Once each day, I learn a page of the Babylonian Talmud following the Daf Yomi (daily page) cycle, infusing the start of my day with both the word of Heaven and intellectually stimulating debates between the Sages. Following the Daf Yomi cycle, Tractate Sukkah came at a pivotal point in my life: another cross-country move.Continue reading “Sleeping In A Sukkah”
This past Sunday marked the ninth day of the Hebrew month Av, on which Jews across the world fast for 25 hours to mourn the destruction of both Temples in Jerusalem. Tensions in Jerusalem’s Old City always remain high on the ninth of Av, however this year in particular, Jews were reported to be prayingContinue reading “The Word “Settler””
Ishay Ribo has always fascinated me as an American Jewish immigrant to Israel. A religious, Torah scholar whose spiritual songs top Israeli mainstream charts, he symbolizes everything I’d never expect to exist as a staple of Israeli culture. Ribo has released music tackling the holiday of Passover, the weekly Shabbat, Jewish daily prayer to God,Continue reading “One Year Since “Keter Melucha”: How Ishay Ribo Comforts Jews During This Pandemic”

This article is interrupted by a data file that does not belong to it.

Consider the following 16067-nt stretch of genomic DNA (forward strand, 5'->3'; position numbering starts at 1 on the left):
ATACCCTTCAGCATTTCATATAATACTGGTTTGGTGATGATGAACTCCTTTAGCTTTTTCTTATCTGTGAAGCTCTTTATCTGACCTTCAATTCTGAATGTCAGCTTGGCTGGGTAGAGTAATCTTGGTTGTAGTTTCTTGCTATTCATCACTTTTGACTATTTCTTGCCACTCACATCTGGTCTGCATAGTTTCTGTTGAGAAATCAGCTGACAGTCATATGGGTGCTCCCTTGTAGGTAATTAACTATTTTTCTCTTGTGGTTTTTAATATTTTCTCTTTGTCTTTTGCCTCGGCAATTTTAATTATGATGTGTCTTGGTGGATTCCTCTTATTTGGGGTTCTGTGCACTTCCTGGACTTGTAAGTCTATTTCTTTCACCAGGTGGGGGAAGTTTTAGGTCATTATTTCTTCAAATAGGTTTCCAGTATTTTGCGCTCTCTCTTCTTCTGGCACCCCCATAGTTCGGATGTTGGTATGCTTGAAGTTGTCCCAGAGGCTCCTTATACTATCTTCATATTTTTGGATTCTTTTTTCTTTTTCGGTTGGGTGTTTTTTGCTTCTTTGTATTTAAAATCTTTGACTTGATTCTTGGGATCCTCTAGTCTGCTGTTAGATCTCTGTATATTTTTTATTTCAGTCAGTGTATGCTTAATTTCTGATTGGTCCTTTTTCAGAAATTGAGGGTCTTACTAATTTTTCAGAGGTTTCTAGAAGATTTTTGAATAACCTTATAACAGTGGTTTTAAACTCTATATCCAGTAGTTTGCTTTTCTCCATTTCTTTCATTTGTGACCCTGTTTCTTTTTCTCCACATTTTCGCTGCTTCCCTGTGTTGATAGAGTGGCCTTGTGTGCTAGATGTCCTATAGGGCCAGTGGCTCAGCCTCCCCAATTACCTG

Go forth from your native land and from your father’s house to the land that I will show you. I will make of you a great nation, And I will bless you; I will make your name great, And you shall be a blessing. I will bless those who bless you and curse him that curses you; And all the families of the earth shall bless themselves by you.G-d to Abraham in Bereishit 12:1-3
Lost and Found, a digitized original zine, is now available to read at the above link. This work serves as a compilation of my writing and photography from the past 2 years I’ve spent in Israel, and was published on Yom Ha’Aliyah, Israel’s national “immigration day”.
“Shir Hadash“, meaning “new poem (or song)” in Hebrew, is a page dedicated solely to my poetry, available at the above link. The title is taken from Psalm 96, as my poetry remains endlessly inspired by King David. If applicable, awards received for certain pieces are indicated.
Aliyah – The common term for Jewish immigration to Israel. The word literally translates to “ascension”.
Bat Sherut (plural: B’not Sherut) – An Israeli young woman in her national civil service in place of military service.
Boded/a (plural: Bodedim/Bodedot) – “Boded” is male form of the Hebrew word, “alone,” and is often used when describing “Chayalim Bodedim” (Lone Soldiers) and “B’not Sherut Bodedot” (Lone B’not Sherut).
Neshama – the Hebrew word for, “soul.” I’ve used this word in the title of my blog as a nod to my roots.
Oleh/lah (plural: Olim) – Immigrants to Israel. “Olim” comes from the same Hebrew root as “Aliyah.”